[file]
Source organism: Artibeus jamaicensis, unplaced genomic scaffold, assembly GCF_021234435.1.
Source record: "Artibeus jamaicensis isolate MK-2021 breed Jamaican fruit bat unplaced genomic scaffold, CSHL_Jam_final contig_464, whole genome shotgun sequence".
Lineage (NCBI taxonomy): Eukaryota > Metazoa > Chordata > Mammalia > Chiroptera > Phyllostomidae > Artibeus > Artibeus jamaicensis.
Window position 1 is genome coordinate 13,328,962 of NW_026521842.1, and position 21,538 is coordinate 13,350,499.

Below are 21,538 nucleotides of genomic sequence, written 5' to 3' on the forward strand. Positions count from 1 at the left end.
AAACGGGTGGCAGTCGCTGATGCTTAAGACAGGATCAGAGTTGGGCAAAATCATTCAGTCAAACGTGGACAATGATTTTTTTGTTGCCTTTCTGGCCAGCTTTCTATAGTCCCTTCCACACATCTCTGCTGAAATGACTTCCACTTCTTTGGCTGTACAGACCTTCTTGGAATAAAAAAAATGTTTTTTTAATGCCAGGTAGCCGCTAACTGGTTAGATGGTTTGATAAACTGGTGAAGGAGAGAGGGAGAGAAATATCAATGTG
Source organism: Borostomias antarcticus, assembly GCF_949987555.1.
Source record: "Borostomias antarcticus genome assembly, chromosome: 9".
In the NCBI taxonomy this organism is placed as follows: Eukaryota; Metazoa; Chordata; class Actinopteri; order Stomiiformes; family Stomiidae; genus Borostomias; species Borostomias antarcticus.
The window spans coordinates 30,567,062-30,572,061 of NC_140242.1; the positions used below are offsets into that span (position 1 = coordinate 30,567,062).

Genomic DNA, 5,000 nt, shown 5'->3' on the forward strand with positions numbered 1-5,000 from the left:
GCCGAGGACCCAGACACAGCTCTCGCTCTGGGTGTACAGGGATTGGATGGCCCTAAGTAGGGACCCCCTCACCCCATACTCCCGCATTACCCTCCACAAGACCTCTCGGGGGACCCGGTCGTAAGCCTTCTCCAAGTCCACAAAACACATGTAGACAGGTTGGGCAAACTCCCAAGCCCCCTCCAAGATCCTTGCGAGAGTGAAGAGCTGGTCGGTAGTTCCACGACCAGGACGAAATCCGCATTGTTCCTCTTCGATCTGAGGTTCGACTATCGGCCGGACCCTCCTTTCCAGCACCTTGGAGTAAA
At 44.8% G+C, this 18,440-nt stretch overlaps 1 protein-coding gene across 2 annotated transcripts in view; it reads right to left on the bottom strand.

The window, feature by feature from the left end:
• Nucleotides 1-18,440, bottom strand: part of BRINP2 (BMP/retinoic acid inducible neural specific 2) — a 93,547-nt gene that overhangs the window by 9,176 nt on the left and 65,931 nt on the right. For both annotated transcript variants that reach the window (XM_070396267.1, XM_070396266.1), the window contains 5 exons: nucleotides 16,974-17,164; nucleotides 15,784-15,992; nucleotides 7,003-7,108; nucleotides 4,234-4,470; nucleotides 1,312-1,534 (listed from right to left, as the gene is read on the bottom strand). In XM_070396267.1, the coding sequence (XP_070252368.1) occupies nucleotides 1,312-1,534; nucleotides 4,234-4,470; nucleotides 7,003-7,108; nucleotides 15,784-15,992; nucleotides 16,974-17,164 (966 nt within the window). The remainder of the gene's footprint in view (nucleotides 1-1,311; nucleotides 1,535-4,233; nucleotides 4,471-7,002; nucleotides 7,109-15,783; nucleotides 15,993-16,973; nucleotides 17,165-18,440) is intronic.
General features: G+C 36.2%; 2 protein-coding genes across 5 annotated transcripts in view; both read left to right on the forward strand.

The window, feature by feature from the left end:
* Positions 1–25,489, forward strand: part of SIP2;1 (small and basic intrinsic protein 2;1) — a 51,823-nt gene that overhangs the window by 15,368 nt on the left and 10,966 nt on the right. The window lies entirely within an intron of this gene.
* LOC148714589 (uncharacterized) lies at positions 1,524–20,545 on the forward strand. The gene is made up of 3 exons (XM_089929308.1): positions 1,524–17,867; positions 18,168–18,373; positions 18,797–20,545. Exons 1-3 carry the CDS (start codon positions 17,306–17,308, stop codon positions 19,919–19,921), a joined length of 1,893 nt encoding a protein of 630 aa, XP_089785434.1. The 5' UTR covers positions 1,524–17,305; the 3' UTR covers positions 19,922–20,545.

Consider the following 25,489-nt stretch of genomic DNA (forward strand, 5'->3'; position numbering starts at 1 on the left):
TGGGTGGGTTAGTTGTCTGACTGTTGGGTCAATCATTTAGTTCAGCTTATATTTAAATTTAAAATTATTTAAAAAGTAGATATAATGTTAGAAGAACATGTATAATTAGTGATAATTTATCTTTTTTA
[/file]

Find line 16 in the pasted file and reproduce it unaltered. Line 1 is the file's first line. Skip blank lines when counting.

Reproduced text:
General features: G+C 36.2%; 2 protein-coding genes across 5 annotated transcripts in view; both read left to right on the forward strand.